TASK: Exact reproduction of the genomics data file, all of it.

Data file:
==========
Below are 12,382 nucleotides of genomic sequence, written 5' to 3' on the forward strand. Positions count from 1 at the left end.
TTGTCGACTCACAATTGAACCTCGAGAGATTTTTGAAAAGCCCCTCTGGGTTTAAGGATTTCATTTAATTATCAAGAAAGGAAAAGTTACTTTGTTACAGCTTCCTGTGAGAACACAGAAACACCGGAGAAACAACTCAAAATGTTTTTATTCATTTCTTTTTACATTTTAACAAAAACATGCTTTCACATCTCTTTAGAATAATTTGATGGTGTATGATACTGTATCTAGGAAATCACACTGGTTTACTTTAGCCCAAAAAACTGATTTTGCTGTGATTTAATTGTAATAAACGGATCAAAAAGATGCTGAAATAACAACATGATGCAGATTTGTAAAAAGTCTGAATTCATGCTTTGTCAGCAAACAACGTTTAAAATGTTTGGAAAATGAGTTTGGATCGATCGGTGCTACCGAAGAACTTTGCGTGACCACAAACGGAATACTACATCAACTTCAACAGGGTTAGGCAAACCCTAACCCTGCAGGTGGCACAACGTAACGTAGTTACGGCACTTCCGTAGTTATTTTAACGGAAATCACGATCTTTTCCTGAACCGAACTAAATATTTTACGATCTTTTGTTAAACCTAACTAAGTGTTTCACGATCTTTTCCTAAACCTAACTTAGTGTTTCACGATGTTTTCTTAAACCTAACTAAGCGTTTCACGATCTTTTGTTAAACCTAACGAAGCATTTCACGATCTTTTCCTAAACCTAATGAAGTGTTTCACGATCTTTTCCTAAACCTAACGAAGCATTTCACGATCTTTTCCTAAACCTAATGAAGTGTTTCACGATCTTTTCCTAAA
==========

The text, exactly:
Below are 12,382 nucleotides of genomic sequence, written 5' to 3' on the forward strand. Positions count from 1 at the left end.
TTGTCGACTCACAATTGAACCTCGAGAGATTTTTGAAAAGCCCCTCTGGGTTTAAGGATTTCATTTAATTATCAAGAAAGGAAAAGTTACTTTGTTACAGCTTCCTGTGAGAACACAGAAACACCGGAGAAACAACTCAAAATGTTTTTATTCATTTCTTTTTACATTTTAACAAAAACATGCTTTCACATCTCTTTAGAATAATTTGATGGTGTATGATACTGTATCTAGGAAATCACACTGGTTTACTTTAGCCCAAAAAACTGATTTTGCTGTGATTTAATTGTAATAAACGGATCAAAAAGATGCTGAAATAACAACATGATGCAGATTTGTAAAAAGTCTGAATTCATGCTTTGTCAGCAAACAACGTTTAAAATGTTTGGAAAATGAGTTTGGATCGATCGGTGCTACCGAAGAACTTTGCGTGACCACAAACGGAATACTACATCAACTTCAACAGGGTTAGGCAAACCCTAACCCTGCAGGTGGCACAACGTAACGTAGTTACGGCACTTCCGTAGTTATTTTAACGGAAATCACGATCTTTTCCTGAACCGAACTAAATATTTTACGATCTTTTGTTAAACCTAACTAAGTGTTTCACGATCTTTTCCTAAACCTAACTTAGTGTTTCACGATGTTTTCTTAAACCTAACTAAGCGTTTCACGATCTTTTGTTAAACCTAACGAAGCATTTCACGATCTTTTCCTAAACCTAATGAAGTGTTTCACGATCTTTTCCTAAACCTAACGAAGCATTTCACGATCTTTTCCTAAACCTAATGAAGTGTTTCACGATCTTTTCCTAAA